There are many reasons we see patients, athletes and everyday people going to the gym. The health benefits have been well documented but here are a few reasons we might not think of straight away.
- Strong Bones – going to the gym maintains the strength of your bones. This becomes particularly important for elderly females who have gone through menopause and all of us as our balance and strength naturally decline.
- Quality of Life– maintaining strength allows us all to enjoy life more. From getting out of a chair, hiking, swimming and most other outdoor activities, they all become easier when we are stronger.
- Weight gain– inactive adults experience a 3% to 8% loss of muscle mass per decade, accompanied by resting metabolic rate reduction and fat accumulation.
Why do we take the breathing muscles to the gym?
There are many well researched reasons why we take the breathing muscles to the gym.
– Maintain the strength of the bones like the ribs, cervical spine and lumbar vertebrae by applying specific loads using the breath.
– Clients with respiratory issues like COPD and Asthma can improve their quality of life by strength training the breathing muscles
– Patients who are overweight can be limited in their exercise intensity due to the difficulty breathing, fix it first and make breathing easier so you can loose weight.
Working with high level athletes and clinical patients the application of Fletcher techniques is very wide, but needs to be delivered in a specific way to achieve results.
- Olympic swimmer– by strength training the breath we see an increase in performance by reducing the fatiguability of the breathing muscles and an increased ability to hold the breath under high intense exercise. This is done with high load-high flow training.
James Roberts, 50m freestyle Australian champ used these techniques to assist holding his breath for his race. Also, he required a warm down routine to assist his nervous system recovery.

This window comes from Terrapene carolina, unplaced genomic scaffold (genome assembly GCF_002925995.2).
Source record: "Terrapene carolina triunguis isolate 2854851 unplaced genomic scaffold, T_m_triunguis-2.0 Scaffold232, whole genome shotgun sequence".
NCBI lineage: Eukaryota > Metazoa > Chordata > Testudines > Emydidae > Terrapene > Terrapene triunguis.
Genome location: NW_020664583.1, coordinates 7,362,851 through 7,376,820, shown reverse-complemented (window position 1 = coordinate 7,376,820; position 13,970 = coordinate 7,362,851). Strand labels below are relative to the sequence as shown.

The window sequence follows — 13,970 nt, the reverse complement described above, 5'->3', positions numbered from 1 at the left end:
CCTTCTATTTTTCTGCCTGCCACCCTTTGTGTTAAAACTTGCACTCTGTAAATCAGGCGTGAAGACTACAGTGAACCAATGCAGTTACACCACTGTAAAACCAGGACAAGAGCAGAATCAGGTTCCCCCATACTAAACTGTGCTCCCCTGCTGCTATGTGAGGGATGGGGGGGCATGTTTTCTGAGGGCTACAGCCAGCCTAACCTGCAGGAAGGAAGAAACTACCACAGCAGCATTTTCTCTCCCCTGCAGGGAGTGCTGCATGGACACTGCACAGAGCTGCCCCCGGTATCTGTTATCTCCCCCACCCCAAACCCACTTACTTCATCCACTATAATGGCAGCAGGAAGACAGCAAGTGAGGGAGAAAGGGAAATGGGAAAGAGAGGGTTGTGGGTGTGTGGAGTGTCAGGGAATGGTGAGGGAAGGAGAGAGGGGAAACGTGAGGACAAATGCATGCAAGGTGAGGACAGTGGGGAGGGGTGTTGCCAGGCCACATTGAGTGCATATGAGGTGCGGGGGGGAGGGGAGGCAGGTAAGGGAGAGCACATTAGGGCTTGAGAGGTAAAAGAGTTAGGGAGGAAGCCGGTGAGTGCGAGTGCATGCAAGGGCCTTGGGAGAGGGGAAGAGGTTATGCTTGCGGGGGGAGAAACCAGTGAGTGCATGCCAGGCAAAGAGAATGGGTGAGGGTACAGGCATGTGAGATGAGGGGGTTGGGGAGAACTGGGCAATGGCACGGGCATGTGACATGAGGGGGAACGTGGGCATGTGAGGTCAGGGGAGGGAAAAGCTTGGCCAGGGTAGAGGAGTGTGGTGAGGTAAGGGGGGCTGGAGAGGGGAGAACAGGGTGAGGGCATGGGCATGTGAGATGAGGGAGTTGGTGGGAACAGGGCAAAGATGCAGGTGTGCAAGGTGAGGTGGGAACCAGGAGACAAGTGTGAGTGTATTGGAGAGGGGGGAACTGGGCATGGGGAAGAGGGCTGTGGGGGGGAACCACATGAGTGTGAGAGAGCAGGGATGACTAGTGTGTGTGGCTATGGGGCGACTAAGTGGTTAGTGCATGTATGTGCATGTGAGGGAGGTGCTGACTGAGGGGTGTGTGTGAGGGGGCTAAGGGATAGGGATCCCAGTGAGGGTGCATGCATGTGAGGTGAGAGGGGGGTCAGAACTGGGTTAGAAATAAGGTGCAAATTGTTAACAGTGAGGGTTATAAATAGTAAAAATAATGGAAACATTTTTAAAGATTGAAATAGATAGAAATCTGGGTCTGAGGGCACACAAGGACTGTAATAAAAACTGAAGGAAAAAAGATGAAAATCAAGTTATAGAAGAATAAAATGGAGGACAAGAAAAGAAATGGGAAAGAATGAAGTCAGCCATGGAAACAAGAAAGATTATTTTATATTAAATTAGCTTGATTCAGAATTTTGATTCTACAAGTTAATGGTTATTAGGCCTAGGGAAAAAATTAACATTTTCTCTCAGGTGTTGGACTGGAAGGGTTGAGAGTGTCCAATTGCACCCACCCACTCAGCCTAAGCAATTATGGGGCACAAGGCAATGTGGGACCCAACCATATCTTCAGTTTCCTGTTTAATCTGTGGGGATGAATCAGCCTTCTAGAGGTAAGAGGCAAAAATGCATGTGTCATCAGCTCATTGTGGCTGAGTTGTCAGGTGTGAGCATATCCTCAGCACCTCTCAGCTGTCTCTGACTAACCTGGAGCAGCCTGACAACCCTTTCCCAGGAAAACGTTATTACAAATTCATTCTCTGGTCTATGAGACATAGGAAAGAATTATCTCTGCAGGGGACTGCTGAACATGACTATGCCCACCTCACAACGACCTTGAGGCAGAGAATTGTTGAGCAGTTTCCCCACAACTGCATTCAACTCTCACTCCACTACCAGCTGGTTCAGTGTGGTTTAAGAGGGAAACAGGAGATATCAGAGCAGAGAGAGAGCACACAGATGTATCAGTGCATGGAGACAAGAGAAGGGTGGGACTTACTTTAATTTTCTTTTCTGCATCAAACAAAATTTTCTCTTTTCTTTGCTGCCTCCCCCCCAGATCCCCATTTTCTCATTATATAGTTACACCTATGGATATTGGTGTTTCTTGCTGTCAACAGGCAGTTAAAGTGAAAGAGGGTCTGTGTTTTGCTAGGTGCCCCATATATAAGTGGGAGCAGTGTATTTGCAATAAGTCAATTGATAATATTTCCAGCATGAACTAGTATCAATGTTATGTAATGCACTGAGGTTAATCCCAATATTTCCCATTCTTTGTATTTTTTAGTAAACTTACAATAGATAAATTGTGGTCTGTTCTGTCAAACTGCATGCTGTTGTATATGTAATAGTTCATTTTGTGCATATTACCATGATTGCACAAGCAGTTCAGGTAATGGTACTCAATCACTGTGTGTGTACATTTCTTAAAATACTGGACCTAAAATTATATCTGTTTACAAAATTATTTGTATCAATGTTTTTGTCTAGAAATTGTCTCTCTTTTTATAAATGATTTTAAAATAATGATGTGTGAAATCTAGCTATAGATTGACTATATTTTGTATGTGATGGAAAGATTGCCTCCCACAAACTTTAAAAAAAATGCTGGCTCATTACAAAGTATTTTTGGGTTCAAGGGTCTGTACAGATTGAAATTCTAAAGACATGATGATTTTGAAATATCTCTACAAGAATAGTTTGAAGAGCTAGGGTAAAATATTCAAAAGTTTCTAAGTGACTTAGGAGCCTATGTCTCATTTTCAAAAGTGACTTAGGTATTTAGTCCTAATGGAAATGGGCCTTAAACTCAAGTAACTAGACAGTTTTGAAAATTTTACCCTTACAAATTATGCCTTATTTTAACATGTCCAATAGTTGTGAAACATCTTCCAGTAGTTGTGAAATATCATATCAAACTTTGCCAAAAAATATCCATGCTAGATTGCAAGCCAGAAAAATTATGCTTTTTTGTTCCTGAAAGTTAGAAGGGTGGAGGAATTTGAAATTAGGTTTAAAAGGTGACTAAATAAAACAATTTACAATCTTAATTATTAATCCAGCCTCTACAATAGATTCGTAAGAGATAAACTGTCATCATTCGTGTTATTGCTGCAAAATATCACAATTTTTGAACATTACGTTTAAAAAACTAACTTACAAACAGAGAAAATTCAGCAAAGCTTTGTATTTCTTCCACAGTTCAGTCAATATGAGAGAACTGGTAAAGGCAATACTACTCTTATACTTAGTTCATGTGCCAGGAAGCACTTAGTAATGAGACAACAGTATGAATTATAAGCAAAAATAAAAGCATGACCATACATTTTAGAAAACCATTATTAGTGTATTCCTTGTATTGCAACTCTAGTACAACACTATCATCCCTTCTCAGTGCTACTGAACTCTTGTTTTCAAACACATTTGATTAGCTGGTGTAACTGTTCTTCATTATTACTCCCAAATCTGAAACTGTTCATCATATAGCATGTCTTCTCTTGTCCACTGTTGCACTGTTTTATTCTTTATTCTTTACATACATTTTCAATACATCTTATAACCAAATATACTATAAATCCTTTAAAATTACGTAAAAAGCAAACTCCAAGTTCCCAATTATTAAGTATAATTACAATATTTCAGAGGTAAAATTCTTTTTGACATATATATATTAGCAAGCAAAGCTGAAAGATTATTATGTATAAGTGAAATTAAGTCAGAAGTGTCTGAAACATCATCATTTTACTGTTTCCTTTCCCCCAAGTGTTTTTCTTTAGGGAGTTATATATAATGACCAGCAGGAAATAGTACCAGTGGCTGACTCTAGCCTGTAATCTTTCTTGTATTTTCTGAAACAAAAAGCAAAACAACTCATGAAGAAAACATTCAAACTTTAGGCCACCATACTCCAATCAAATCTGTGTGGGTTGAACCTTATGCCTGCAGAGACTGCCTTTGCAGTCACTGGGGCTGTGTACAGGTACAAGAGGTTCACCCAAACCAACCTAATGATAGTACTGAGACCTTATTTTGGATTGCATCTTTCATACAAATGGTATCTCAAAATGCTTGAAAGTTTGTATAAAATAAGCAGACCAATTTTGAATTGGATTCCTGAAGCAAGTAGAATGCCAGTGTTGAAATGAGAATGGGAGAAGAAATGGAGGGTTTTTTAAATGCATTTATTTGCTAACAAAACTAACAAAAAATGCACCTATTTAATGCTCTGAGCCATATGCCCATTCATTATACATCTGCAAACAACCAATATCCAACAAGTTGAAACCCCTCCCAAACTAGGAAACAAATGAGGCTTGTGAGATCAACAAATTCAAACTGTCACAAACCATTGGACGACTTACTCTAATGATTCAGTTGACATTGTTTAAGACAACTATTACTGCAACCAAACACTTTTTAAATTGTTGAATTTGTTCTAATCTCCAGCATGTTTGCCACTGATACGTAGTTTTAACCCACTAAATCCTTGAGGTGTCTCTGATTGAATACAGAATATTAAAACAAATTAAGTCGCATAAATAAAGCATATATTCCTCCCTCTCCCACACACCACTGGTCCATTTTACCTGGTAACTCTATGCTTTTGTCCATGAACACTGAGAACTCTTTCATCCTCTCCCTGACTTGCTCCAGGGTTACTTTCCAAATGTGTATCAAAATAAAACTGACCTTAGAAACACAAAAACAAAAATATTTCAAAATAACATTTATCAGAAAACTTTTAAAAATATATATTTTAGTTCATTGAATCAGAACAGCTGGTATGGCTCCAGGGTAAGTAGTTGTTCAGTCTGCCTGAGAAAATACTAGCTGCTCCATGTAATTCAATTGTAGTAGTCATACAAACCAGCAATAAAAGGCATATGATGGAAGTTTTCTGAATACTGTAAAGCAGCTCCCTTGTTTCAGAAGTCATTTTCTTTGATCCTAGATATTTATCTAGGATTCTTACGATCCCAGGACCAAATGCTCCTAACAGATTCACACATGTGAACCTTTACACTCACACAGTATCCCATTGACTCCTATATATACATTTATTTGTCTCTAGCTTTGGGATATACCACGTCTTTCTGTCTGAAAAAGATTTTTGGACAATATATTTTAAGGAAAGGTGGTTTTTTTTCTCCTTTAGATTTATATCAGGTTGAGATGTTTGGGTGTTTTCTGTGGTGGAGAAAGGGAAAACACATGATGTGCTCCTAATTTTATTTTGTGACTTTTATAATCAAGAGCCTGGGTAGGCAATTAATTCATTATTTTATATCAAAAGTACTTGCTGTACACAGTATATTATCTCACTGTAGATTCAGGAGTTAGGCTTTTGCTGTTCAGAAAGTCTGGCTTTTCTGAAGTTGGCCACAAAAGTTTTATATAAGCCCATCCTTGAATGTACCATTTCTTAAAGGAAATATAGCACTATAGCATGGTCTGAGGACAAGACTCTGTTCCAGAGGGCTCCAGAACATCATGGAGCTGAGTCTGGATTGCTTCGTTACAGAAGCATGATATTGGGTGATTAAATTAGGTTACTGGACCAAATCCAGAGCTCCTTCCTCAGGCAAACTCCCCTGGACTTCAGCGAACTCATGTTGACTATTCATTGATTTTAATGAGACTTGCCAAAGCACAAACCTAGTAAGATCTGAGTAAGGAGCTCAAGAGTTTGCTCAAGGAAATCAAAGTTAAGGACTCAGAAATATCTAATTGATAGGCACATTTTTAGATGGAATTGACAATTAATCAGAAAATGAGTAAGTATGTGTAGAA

2. Asthmatic – by increasing the strength of the breathing muscles we give more control over the airways to asthmatics. Clear evidence shows a reduction in symptoms and reduced medication use with a high load, low flow approach.
Grant Hackett used these techniques leading to his RIO games program. Setting our volume records and helping to manage his respiratory condition, balancing both performance improvements and clinical pathology is what we do best.
3. Anxiety– as above, giving more control to the breath, we can use this as a tool to manage stress, heart rate and in fact reduce the heart rate and symptoms of this condition. This is done with a low flow, high volume approach to breath training.
Ryan Hipwood waits in the open ocean for hours on end for a wave that could kill him. He needs strategies to manage his anxiety and nerves so he can relax in the most challenging of situations.
What happens when we strength train the breath?
- Increased diaphragm thickness by 8-12% (Downey et al, 2007)
That’s right, the main breathing muscles get bigger! Just like all the other muscles in your body when you strength train – we just can’t see these ones bulging.
- Increased diaphragm strength > 20% (Downey et al, 2007)
If you take your breathing muscles to the gym, they become stronger. Just like all the other muscles in your body. See the pattern developing here?
- Change in fibre type (Ramirez-Sarmiento et al 2002)
We see a shift towards a more endurance profile, more Type I fibers and larger Type II fibers
This leads to:
- Improved athletic performance (Romer et al. 2002)
- …and improved asthma control and COPD management (P Weiner. 2002)
- …and also improved blood delivery to exercising muscles (Harms et al. 1997)
If you do some form of breath training right now, ask yourself what am I getting out of it? If your not sure then just ask me.
From feeling good, sports recovery, breath-hold and C02 tolerance, the breath is a powerful weapon in all aspects of life.